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Old 06-10-2020, 07:35 AM   #236
mitch1971
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Join Date: Sep 2009
Location: Aberdeen, Scotland
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Quote:
Originally Posted by 142 guy View Post
With the engine cold, remove the cap and siphon coolant out of the over flow bottle until the level is slightly above the bottom mark on the bottle (about 50 mm from bottom if the level mark is not visible). Put the cap back on, start the engine and let it come up to operating temperature. The coolant should come up to around the mid point or slightly above when the engine is up to normal temperature. Adjust by filling or siphoning as required. You don't want the level getting too high because you want to leave some extra expansion room for those hot days when you come off the highway and immediately hit a red light. You loose a lot of cooling power when the car isn't moving and the water pump has slowed down and with a really hot engine block the temperatures will go up and the coolant is going to expand. If there is not enough hot expansion room left you will get 'the burp'.

You have been driving the car a bit already so you should not have to go through the cooling system purge that is required after a coolant change. In future, any adjustments to the cooling system level should be done by adding / deleting from the over flow bottle to maintain the correct warm engine level. Do not top up from the rad cap.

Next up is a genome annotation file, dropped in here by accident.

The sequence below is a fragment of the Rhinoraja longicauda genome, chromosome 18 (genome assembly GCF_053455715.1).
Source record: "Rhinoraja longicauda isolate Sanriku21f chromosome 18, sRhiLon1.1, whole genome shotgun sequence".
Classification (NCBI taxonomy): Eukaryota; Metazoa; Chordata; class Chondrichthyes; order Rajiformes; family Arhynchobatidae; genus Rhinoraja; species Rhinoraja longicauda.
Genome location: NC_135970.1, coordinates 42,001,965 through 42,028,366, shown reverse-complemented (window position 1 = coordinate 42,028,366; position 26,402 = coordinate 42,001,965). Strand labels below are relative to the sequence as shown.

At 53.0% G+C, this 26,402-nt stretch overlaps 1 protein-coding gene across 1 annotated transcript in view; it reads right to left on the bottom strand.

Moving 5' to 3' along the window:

Getting the coolant bottle level correct should fix your problem. If you find that you are still venting some fluid / vapour from around the top of the coolant bottle the pressure cap on the bottle may be faulty; however, my 1971 cap is original and continues to work just fine. The cap on the rad is just a cap - no pressure release mechanism. If it leaks at the rad cap then the rubber seal in the cap has failed. You can buy new caps; but, some of them have a problem. The tangs on the cap are formed incorrectly and the caps will not seal completely. If you can find some sheet rubber gasket material you can cut a new seal for your old rad cap. You may have to shim it a bit to insure a tight seal.
Jack up the front of the car as high as you can as well will help get rid of any air bubbles.
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